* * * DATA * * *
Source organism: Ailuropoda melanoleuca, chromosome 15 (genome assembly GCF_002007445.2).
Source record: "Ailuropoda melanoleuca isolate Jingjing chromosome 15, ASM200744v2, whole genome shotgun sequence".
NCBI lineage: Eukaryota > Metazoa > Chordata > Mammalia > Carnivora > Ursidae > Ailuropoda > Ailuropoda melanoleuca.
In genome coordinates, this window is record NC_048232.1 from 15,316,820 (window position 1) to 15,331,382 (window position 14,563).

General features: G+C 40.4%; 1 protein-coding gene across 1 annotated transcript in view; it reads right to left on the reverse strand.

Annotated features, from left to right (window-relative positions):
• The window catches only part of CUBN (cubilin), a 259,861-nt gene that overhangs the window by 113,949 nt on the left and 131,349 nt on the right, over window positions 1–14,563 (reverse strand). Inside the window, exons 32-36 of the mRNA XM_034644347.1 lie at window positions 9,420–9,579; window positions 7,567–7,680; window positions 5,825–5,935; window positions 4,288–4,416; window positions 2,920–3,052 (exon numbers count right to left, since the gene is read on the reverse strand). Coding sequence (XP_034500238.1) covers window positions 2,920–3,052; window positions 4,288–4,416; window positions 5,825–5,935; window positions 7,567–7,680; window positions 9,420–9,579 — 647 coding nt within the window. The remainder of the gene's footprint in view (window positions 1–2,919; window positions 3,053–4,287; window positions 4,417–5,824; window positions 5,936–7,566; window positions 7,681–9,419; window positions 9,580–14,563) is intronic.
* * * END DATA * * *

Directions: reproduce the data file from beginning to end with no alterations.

Source organism: Ailuropoda melanoleuca, chromosome 15 (genome assembly GCF_002007445.2).
Source record: "Ailuropoda melanoleuca isolate Jingjing chromosome 15, ASM200744v2, whole genome shotgun sequence".
NCBI lineage: Eukaryota > Metazoa > Chordata > Mammalia > Carnivora > Ursidae > Ailuropoda > Ailuropoda melanoleuca.
In genome coordinates, this window is record NC_048232.1 from 15,316,820 (window position 1) to 15,331,382 (window position 14,563).

General features: G+C 40.4%; 1 protein-coding gene across 1 annotated transcript in view; it reads right to left on the reverse strand.

Annotated features, from left to right (window-relative positions):
• The window catches only part of CUBN (cubilin), a 259,861-nt gene that overhangs the window by 113,949 nt on the left and 131,349 nt on the right, over window positions 1–14,563 (reverse strand). Inside the window, exons 32-36 of the mRNA XM_034644347.1 lie at window positions 9,420–9,579; window positions 7,567–7,680; window positions 5,825–5,935; window positions 4,288–4,416; window positions 2,920–3,052 (exon numbers count right to left, since the gene is read on the reverse strand). Coding sequence (XP_034500238.1) covers window positions 2,920–3,052; window positions 4,288–4,416; window positions 5,825–5,935; window positions 7,567–7,680; window positions 9,420–9,579 — 647 coding nt within the window. The remainder of the gene's footprint in view (window positions 1–2,919; window positions 3,053–4,287; window positions 4,417–5,824; window positions 5,936–7,566; window positions 7,681–9,419; window positions 9,580–14,563) is intronic.